Radcliffe Institute at Harvard Presents an Exhibition and Publication by Anna Von Mertens That Stitch Together Past and Present, Science and Art
In Measure, Anna Von Mertens explores the role of repetition, recognition, notation, and imagination in the development of astronomy.
For Immediate Release
Contact: Jane F. Huber, email@example.com
Director of Communications
CAMBRIDGE, MA—On November 9, 2018, The Radcliffe Institute for Advanced Study at Harvard University (www.radcliffe.harvard.edu) opens an exhibition of new works by the celebrated artist Anna Von Mertens.
Von Mertens uses quilting and drawing to examine the frontiers of human understanding. In this exhibition, commissioned for the Radcliffe Institute, Von Mertens explores the role of repetition, recognition, notation, and imagination in the development of astronomy. In particular, she investigates the life and work of Henrietta Leavitt, one of the women “computers” hired a century ago to study glass-plate astronomical photographs at the Harvard College Observatory.
"Anna Von Mertens is a conceptual artist who is best known for her hand-stitched black quilts that trace the paths of stars silently pivoting over epic or disastrous events in human history,” says Jennifer L. Roberts, Johnson-Kulukundis Family Faculty Director of the Arts, Radcliffe Institute, and Elizabeth Cary Agassiz Professor of the Humanities at Harvard.
“Inspired by the rigor and elegance with which she fuses such seemingly incongruous fields as quilting and astronomy, we invited her to the Radcliffe Institute to create a new exhibition,” Roberts explains. “Anna visited the Harvard College Observatory for research and became fascinated by the life and work of Henrietta Swan Leavitt, who studied glass-plate astronomical photographs at Harvard a century ago and whose work with variable stars led to the first method of measuring stellar distances. From Anna’s research emerged a breathtaking new body of work in both quilting and drawing that responds to Leavitt’s accomplishments as a woman astronomer, leaping from the scale of the stitch and the mark and the data point to the scale of the cosmos and back. We are thrilled to host Anna’s work in the gallery—it embodies the innovative thinking and cross-disciplinary provocation that defines the Radcliffe Institute.”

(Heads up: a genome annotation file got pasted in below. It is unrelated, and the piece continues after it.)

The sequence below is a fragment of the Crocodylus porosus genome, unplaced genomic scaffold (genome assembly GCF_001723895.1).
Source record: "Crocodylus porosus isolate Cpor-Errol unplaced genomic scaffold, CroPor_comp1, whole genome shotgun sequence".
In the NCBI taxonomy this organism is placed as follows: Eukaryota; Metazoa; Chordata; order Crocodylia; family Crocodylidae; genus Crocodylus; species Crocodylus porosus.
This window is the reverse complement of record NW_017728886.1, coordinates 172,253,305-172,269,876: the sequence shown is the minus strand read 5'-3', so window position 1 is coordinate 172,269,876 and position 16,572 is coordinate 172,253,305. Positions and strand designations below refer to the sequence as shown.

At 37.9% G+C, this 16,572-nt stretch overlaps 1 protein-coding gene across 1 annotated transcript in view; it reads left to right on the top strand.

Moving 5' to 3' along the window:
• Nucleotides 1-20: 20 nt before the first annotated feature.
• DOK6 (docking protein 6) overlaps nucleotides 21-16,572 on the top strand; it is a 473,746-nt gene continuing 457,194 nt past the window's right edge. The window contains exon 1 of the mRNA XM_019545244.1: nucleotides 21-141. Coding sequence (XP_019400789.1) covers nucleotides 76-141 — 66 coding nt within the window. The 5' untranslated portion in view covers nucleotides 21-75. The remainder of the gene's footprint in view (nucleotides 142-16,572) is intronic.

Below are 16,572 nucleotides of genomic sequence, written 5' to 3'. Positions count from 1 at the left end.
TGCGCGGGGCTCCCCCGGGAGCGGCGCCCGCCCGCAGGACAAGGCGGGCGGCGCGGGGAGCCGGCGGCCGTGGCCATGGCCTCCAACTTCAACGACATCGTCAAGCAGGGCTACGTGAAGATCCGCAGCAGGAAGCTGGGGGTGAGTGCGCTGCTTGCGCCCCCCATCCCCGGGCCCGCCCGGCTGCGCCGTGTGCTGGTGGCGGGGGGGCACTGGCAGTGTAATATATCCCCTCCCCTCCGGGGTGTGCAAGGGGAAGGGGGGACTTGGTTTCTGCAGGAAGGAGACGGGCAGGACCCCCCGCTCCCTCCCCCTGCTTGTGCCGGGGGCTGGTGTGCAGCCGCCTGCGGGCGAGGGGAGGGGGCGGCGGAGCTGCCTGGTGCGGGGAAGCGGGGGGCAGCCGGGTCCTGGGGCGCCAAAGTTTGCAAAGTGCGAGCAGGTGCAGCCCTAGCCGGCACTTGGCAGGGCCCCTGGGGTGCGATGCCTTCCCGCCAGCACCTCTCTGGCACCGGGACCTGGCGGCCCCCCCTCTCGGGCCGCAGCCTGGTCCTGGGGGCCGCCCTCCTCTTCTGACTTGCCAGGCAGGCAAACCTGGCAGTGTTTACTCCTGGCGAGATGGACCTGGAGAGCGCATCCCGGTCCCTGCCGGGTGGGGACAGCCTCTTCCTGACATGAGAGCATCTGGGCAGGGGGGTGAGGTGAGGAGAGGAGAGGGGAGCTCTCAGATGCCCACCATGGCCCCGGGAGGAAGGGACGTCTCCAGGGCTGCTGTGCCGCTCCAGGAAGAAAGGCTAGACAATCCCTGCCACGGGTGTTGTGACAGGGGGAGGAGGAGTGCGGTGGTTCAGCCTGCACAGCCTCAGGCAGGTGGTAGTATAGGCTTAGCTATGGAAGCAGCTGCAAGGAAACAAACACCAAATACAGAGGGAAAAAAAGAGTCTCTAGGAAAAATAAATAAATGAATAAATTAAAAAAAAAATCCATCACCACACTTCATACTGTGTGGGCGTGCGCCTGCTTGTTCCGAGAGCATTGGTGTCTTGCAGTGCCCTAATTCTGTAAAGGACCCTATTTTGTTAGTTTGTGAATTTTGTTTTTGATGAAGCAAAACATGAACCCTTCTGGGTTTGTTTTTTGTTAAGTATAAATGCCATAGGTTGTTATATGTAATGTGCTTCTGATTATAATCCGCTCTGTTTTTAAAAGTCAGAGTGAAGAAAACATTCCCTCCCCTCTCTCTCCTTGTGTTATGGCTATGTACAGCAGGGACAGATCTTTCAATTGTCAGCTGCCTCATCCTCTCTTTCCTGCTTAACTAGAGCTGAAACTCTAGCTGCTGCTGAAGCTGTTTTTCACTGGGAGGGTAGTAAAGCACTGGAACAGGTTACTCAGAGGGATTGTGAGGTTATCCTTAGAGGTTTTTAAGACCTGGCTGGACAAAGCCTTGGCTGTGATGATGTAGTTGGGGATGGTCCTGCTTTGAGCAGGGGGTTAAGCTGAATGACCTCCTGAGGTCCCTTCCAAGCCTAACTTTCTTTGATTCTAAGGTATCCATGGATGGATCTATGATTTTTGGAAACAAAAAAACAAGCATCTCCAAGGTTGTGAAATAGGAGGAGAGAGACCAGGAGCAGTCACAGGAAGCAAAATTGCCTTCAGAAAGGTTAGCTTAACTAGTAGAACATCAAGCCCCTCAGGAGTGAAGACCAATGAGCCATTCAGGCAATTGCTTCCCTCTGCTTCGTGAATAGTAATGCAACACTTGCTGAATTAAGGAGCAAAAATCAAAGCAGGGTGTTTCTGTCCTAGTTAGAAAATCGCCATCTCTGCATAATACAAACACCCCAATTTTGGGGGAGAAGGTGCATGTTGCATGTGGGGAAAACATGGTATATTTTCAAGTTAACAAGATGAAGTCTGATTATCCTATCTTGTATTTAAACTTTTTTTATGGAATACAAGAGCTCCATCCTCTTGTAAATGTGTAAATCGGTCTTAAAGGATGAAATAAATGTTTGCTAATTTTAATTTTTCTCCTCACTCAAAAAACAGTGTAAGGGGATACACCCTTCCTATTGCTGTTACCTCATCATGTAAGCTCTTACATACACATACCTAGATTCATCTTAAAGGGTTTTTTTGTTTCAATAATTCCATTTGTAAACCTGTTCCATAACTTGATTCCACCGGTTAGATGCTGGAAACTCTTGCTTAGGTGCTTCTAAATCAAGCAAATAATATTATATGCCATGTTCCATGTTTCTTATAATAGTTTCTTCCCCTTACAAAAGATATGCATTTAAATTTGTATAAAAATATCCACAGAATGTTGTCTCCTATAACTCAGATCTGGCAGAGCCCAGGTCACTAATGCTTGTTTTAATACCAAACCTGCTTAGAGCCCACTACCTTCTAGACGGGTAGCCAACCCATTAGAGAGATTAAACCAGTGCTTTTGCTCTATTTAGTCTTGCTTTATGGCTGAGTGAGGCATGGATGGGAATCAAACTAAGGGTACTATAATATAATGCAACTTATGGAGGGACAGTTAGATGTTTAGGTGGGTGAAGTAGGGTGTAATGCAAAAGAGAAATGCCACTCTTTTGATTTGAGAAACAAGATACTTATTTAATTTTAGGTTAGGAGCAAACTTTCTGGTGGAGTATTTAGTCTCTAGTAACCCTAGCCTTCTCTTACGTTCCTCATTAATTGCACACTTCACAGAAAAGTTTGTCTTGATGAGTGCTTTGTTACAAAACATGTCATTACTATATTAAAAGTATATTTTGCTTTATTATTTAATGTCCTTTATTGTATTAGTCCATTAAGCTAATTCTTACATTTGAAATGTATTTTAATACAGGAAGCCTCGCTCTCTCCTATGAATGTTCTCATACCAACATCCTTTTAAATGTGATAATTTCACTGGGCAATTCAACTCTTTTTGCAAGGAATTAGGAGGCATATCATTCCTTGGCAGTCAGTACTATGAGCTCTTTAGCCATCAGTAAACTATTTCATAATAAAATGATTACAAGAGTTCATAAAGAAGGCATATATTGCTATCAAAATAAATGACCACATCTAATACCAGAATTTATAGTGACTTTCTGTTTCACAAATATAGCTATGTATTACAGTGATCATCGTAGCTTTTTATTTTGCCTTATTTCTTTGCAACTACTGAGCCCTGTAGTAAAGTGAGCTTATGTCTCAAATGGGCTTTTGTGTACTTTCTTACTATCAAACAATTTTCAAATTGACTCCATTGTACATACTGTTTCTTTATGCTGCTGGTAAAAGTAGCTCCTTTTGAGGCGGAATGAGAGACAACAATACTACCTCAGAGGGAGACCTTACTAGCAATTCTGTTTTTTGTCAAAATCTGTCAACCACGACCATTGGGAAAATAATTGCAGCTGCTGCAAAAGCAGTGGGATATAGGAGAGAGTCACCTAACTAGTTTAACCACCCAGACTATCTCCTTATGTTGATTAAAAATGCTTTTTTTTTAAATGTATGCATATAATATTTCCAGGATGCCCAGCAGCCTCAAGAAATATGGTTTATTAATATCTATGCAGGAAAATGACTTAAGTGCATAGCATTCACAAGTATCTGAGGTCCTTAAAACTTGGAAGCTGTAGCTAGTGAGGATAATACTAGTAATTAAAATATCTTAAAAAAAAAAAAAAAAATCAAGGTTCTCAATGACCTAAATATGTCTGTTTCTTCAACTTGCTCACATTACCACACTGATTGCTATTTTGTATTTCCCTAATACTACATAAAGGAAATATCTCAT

In the early years of the 20th century, working each day at her desk on Garden Street in Cambridge, Massachusetts, Henrietta Leavitt searched for patterns among the stars on the astronomical plates. Her findings eventually provided a unit of measurement for galactic distances and led in important ways to our current understanding of the shape of the cosmos.
Von Mertens’s meticulous stitches and intricate graphite marks reimagine Leavitt’s patient work, exploring the power of single, measured actions as units of understanding. Translating cutting-edge astronomical data visualizations into drawings and hand-stitched quilts, Von Mertens unspools computational algorithms in time, thread, and graphite.